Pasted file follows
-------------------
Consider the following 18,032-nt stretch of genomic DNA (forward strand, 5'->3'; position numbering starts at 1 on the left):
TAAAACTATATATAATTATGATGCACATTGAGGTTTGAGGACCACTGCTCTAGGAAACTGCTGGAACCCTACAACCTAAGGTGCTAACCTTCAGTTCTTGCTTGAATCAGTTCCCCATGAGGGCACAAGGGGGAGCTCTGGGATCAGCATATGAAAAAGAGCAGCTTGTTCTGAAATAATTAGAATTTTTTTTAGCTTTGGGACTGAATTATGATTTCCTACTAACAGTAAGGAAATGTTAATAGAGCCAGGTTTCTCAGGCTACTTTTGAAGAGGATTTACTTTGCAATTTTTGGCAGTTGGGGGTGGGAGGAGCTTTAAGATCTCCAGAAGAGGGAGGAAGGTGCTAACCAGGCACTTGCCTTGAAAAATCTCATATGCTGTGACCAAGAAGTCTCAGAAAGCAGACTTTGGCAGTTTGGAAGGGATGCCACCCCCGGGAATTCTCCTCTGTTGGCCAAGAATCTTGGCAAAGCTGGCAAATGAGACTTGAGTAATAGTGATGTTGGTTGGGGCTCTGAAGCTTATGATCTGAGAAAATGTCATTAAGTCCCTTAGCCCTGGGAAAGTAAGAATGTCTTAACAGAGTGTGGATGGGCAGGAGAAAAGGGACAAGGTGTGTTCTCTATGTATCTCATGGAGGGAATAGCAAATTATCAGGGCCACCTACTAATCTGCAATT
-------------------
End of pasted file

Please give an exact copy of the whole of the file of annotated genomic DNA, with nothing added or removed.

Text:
Consider the following 18,032-nt stretch of genomic DNA (forward strand, 5'->3'; position numbering starts at 1 on the left):
TAAAACTATATATAATTATGATGCACATTGAGGTTTGAGGACCACTGCTCTAGGAAACTGCTGGAACCCTACAACCTAAGGTGCTAACCTTCAGTTCTTGCTTGAATCAGTTCCCCATGAGGGCACAAGGGGGAGCTCTGGGATCAGCATATGAAAAAGAGCAGCTTGTTCTGAAATAATTAGAATTTTTTTTAGCTTTGGGACTGAATTATGATTTCCTACTAACAGTAAGGAAATGTTAATAGAGCCAGGTTTCTCAGGCTACTTTTGAAGAGGATTTACTTTGCAATTTTTGGCAGTTGGGGGTGGGAGGAGCTTTAAGATCTCCAGAAGAGGGAGGAAGGTGCTAACCAGGCACTTGCCTTGAAAAATCTCATATGCTGTGACCAAGAAGTCTCAGAAAGCAGACTTTGGCAGTTTGGAAGGGATGCCACCCCCGGGAATTCTCCTCTGTTGGCCAAGAATCTTGGCAAAGCTGGCAAATGAGACTTGAGTAATAGTGATGTTGGTTGGGGCTCTGAAGCTTATGATCTGAGAAAATGTCATTAAGTCCCTTAGCCCTGGGAAAGTAAGAATGTCTTAACAGAGTGTGGATGGGCAGGAGAAAAGGGACAAGGTGTGTTCTCTATGTATCTCATGGAGGGAATAGCAAATTATCAGGGCCACCTACTAATCTGCAATT